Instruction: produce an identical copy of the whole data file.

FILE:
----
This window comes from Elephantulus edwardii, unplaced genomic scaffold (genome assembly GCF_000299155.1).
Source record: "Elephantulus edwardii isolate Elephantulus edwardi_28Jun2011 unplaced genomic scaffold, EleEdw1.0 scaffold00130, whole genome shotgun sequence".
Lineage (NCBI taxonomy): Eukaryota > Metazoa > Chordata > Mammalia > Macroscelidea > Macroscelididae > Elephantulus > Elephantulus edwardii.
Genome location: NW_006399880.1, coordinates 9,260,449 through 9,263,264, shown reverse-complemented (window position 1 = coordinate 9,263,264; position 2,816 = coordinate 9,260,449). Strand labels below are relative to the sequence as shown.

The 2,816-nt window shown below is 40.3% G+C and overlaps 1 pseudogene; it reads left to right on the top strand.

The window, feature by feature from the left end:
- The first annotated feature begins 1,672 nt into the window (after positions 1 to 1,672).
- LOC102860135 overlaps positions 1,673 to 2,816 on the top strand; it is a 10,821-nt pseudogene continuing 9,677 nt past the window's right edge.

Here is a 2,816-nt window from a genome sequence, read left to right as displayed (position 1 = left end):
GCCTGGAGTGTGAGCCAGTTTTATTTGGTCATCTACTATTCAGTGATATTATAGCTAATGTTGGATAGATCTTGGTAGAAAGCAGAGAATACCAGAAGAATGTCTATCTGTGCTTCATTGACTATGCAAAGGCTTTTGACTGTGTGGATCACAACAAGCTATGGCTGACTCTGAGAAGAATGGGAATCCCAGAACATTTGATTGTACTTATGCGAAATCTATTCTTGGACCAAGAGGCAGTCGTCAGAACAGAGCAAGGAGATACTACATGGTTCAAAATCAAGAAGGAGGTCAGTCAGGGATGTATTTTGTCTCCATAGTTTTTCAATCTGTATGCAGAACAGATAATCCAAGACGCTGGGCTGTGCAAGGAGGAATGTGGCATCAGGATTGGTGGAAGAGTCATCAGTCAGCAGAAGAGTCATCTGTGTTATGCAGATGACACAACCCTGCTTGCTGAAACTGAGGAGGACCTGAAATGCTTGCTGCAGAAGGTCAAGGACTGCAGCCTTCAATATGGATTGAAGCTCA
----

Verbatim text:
This window comes from Elephantulus edwardii, unplaced genomic scaffold (genome assembly GCF_000299155.1).
Source record: "Elephantulus edwardii isolate Elephantulus edwardi_28Jun2011 unplaced genomic scaffold, EleEdw1.0 scaffold00130, whole genome shotgun sequence".
Lineage (NCBI taxonomy): Eukaryota > Metazoa > Chordata > Mammalia > Macroscelidea > Macroscelididae > Elephantulus > Elephantulus edwardii.
Genome location: NW_006399880.1, coordinates 9,260,449 through 9,263,264, shown reverse-complemented (window position 1 = coordinate 9,263,264; position 2,816 = coordinate 9,260,449). Strand labels below are relative to the sequence as shown.

The 2,816-nt window shown below is 40.3% G+C and overlaps 1 pseudogene; it reads left to right on the top strand.

The window, feature by feature from the left end:
- The first annotated feature begins 1,672 nt into the window (after positions 1 to 1,672).
- LOC102860135 overlaps positions 1,673 to 2,816 on the top strand; it is a 10,821-nt pseudogene continuing 9,677 nt past the window's right edge.

Here is a 2,816-nt window from a genome sequence, read left to right as displayed (position 1 = left end):
GCCTGGAGTGTGAGCCAGTTTTATTTGGTCATCTACTATTCAGTGATATTATAGCTAATGTTGGATAGATCTTGGTAGAAAGCAGAGAATACCAGAAGAATGTCTATCTGTGCTTCATTGACTATGCAAAGGCTTTTGACTGTGTGGATCACAACAAGCTATGGCTGACTCTGAGAAGAATGGGAATCCCAGAACATTTGATTGTACTTATGCGAAATCTATTCTTGGACCAAGAGGCAGTCGTCAGAACAGAGCAAGGAGATACTACATGGTTCAAAATCAAGAAGGAGGTCAGTCAGGGATGTATTTTGTCTCCATAGTTTTTCAATCTGTATGCAGAACAGATAATCCAAGACGCTGGGCTGTGCAAGGAGGAATGTGGCATCAGGATTGGTGGAAGAGTCATCAGTCAGCAGAAGAGTCATCTGTGTTATGCAGATGACACAACCCTGCTTGCTGAAACTGAGGAGGACCTGAAATGCTTGCTGCAGAAGGTCAAGGACTGCAGCCTTCAATATGGATTGAAGCTCA